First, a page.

Does Postpartum Depression Affect Employment?

Maria Elena Komodromou, university of essex

Depression in the postpartum period (PPD) is considered a major public health problem (Stewart et al., 2003; Hay et al., 2008; Chew-Graham et al., 2009). It is a relatively common psychological disorder following childbirth which, if left untreated, may have long-term adverse effects on women’s mental health. In the United Kingdom, 8%-15% of women suffer from the condition.However, empirical evidence regarding the effects of postpartum depression on maternal employment is very limited and despite ample evidence regarding its implications for the individual and society the effect of postpartum depression on women’s employment outcomes remains unaddressed. The present study explores the possible effects of postpartum depression on maternal employment in the UK, using data from the Millennium Cohort Study (MCS) and a timespan covering several years (3 to 11 years after the birth). The findings of this study are of significance to policy makers as they indicate that PPD has a direct effect on maternal employment 5 years after the birth of the child and an indirect effect 7 and 11 years after the birth of the child, mediated through subsequent maternal mental and physical health problems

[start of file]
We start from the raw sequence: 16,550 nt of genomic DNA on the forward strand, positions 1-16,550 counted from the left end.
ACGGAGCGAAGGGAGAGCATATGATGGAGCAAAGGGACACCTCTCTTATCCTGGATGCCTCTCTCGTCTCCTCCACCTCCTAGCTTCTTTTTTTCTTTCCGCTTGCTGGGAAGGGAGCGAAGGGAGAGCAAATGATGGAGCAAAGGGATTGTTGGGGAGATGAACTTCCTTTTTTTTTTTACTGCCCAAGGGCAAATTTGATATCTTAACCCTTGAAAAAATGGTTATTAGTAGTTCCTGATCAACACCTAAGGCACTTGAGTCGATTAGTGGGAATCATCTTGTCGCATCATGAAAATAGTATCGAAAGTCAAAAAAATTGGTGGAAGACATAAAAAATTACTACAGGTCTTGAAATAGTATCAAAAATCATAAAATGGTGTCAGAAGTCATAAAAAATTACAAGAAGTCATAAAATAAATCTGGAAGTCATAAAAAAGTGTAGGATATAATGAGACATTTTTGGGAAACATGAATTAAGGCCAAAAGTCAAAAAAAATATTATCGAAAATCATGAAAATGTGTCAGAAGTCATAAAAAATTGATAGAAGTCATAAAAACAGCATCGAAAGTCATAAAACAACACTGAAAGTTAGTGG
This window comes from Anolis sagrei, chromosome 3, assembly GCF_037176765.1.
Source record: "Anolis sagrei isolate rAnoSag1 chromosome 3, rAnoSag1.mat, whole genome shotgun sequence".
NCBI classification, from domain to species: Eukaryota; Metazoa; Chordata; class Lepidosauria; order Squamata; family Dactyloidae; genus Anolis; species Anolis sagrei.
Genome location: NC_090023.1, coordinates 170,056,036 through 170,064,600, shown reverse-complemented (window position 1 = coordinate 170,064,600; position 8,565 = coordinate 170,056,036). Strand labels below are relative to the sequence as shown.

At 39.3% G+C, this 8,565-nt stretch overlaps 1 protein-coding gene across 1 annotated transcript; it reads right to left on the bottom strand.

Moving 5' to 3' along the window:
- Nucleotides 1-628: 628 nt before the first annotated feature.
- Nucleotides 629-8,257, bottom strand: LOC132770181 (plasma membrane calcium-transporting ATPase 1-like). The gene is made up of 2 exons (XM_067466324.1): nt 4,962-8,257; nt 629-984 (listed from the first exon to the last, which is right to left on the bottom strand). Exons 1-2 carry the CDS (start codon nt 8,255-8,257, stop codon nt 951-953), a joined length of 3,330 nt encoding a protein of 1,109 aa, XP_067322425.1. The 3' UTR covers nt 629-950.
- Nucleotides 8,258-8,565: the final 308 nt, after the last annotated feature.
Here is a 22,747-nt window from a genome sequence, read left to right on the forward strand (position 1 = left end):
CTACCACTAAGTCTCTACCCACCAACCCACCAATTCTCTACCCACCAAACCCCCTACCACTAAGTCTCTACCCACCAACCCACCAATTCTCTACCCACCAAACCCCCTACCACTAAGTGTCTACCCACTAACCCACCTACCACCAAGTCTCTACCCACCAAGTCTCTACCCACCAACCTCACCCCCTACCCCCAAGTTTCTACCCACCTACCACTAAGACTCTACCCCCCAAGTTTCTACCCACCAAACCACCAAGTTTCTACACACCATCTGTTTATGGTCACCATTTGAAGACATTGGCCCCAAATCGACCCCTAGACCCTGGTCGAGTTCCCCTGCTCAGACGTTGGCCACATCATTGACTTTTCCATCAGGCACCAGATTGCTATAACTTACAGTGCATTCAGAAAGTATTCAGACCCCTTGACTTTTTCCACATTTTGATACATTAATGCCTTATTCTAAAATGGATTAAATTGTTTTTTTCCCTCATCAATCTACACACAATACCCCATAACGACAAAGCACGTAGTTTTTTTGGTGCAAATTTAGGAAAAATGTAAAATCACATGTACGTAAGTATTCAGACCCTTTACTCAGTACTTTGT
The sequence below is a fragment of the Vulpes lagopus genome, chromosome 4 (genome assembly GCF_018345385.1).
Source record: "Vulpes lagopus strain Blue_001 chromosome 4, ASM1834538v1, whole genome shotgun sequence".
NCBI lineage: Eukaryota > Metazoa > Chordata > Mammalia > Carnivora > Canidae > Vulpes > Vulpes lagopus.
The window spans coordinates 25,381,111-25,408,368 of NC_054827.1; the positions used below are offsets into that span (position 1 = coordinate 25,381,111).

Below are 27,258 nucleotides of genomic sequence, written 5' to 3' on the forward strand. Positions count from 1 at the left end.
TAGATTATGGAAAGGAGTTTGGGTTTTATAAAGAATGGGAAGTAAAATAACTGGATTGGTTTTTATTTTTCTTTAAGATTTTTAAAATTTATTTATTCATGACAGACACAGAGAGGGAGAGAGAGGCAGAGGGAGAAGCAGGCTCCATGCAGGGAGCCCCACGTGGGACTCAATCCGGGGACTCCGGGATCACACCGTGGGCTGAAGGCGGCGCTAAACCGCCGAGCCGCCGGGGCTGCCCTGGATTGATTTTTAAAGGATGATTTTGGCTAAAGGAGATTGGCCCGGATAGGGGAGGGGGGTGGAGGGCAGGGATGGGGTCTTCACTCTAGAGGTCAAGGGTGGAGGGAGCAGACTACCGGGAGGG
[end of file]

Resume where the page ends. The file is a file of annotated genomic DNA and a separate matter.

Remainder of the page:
Presented in Session 1161: Health, Wellbeing, and Morbidity